The third stage of the PKI evolution has found success in numerous environments in which smart cards are utilized. As mentioned above, smart cards are used in the GSM system worldwide. However, smart cards are also useful in banking, and other commercial environments. Smart cards are a logical choice for the device to which a certificate may be bound as they are trusted among a variety of different environments, such as wireless networks and payment networks, and are trusted within many digital signature laws. Additionally, smart cards are a logical choice as they have been academically and field tested for security. Smart cards usually require a two-factor authentication process, which involves both something that the user knows and something that the user possesses. Usually, in the smart card environment, the user possesses the card, and knows a personal identification (PIN) or some type of password. The third stage of the PKI evolution presented the user with a familiar business model, much like receiving an automated teller machine (ATM) card, credit card, or the like.
Various problems exist with all three of the previous stages of the PKI evolution mentioned above, however. First, using certificates to identify each device on a communications network, as in the third stage where devices are mass produced, is costly. This is because the PKI was developed with the model of the first stage in mind, where each person retained a digital certificate, paid for the certificate himself, and often required no more than one. However, with certificates being assigned to devices, there are separate certificates for each device used. Thus, a person may require a large number of devices, over the course of his or her lifetime, each of which may require a digital certificate for secure transactions over a communication network. Therefore, the expense for many such devices can become too high, and would stymie the flow of Internet commerce requiring digital certificates. Also, if this certificate is paid for by the device manufacturer, the number of devices manufactured, and therefore the cost of providing a certificate for each device, may be staggering.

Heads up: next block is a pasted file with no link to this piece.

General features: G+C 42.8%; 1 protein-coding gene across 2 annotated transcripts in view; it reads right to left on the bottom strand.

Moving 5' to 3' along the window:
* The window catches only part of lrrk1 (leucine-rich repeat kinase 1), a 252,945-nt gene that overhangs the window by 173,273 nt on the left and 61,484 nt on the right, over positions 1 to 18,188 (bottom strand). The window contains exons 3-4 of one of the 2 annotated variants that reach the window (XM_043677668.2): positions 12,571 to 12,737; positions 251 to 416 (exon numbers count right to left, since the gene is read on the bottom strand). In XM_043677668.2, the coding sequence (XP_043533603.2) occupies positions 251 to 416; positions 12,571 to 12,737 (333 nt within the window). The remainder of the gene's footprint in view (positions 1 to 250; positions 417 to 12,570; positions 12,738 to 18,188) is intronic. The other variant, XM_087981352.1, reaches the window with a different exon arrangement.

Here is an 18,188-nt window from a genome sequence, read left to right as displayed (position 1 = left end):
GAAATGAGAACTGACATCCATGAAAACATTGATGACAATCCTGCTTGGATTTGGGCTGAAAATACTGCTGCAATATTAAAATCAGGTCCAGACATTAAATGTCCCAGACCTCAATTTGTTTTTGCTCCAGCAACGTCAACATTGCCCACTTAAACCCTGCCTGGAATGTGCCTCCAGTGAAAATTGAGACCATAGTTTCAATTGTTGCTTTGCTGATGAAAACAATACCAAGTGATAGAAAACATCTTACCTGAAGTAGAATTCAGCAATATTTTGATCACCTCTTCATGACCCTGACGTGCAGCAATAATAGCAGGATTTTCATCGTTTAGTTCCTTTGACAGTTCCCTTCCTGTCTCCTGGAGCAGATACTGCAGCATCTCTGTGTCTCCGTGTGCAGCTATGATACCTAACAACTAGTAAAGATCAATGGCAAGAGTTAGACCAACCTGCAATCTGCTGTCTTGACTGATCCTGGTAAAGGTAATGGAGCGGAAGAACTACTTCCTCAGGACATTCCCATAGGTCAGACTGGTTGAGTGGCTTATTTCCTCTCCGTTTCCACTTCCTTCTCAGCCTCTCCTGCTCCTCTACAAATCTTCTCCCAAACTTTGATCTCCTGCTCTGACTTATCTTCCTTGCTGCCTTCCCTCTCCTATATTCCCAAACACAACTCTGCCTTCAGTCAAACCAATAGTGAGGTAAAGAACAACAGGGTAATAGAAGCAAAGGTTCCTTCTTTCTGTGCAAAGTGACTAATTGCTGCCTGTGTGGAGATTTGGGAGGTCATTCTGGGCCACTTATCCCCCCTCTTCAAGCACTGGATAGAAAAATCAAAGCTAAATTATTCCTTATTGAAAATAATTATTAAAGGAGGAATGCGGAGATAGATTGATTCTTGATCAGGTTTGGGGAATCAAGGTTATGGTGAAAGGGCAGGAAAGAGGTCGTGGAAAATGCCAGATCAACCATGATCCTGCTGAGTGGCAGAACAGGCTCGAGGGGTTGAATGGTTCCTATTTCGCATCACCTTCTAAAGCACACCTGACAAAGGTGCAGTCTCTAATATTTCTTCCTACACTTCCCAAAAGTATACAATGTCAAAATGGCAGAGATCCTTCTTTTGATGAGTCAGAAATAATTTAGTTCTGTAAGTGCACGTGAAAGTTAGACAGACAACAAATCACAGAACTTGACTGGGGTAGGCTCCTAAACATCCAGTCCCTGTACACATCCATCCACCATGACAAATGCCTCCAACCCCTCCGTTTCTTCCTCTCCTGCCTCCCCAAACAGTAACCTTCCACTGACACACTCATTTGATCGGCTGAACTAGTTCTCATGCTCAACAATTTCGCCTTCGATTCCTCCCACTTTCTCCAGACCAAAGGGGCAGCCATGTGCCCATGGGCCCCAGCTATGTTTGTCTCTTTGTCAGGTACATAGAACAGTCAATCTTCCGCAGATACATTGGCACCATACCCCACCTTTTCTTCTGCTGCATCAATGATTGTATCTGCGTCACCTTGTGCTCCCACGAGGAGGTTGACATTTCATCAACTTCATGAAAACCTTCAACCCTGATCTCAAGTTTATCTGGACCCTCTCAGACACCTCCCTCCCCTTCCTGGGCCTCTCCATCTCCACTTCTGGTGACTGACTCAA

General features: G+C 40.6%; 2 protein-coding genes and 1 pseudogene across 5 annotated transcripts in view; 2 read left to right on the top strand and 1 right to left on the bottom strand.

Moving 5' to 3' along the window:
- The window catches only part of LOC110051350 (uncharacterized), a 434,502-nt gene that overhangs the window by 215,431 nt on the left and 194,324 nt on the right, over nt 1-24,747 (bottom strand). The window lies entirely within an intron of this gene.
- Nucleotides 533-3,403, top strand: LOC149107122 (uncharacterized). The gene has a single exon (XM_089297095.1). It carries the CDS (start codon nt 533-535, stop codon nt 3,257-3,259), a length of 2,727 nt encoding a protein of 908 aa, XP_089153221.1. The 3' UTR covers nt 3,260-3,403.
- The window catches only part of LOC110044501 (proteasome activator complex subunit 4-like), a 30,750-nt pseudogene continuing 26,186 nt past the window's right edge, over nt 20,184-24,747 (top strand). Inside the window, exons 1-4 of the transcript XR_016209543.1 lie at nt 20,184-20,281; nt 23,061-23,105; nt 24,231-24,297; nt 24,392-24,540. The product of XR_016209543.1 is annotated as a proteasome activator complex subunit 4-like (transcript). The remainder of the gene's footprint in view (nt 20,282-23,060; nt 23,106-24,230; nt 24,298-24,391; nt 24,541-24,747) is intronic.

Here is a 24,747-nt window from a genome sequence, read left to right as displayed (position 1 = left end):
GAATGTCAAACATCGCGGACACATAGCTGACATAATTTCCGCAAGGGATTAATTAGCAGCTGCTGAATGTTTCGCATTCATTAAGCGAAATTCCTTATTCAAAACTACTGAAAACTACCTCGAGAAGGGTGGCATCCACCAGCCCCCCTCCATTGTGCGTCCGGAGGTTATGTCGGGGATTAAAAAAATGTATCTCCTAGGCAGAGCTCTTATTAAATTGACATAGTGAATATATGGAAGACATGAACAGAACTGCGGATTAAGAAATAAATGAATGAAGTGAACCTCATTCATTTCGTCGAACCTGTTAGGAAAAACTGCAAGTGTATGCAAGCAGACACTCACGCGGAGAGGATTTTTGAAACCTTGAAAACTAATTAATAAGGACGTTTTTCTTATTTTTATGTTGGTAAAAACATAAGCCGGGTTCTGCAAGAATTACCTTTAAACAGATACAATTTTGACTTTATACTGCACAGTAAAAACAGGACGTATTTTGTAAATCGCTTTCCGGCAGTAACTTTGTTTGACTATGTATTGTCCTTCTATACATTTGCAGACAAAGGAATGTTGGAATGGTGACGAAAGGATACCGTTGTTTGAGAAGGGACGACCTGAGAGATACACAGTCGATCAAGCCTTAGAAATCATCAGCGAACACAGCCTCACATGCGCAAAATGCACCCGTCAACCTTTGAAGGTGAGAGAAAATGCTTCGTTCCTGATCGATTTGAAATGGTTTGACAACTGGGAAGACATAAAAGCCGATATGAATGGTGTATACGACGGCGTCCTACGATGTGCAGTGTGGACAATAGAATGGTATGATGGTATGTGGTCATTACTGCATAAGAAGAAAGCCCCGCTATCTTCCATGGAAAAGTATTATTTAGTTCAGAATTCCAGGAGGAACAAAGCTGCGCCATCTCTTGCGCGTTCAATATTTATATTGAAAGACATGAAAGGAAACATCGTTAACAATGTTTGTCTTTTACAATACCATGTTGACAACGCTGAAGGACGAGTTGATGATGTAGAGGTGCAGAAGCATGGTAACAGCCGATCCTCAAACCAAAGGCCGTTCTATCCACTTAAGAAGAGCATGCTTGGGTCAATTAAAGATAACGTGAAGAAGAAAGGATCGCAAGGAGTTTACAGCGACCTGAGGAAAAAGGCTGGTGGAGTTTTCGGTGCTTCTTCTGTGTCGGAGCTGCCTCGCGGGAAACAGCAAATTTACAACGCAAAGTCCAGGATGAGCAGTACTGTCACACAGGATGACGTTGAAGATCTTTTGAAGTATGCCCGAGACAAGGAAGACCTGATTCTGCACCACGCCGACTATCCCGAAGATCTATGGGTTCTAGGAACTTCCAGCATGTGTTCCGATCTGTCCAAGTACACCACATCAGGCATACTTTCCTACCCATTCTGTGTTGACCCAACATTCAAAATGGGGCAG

A second problem regarding the third stage of the PKI evolution is that the identity of a user, and the key pair related to the user's identity, must be added to the device after the device is manufactured. This presents security and authentication concerns, as an illegitimate user could potentially add his or her fraudulent key pair to the device after manufacture, and thereby defraud the network while using a trusted device.
Third, because the network over which devices are generally used is open, the device must be certified (or trusted) to allow secure communication over the open network. This is an important consideration as no secure services could be added via a communication link over an open network without two trusted endpoints. Thus, both the server and the device must be certified (or trusted). Some such desired secure services may include, for example, distributing encryption keys, adding user identities, and/or delivering private data, such as user preferences or profiling information.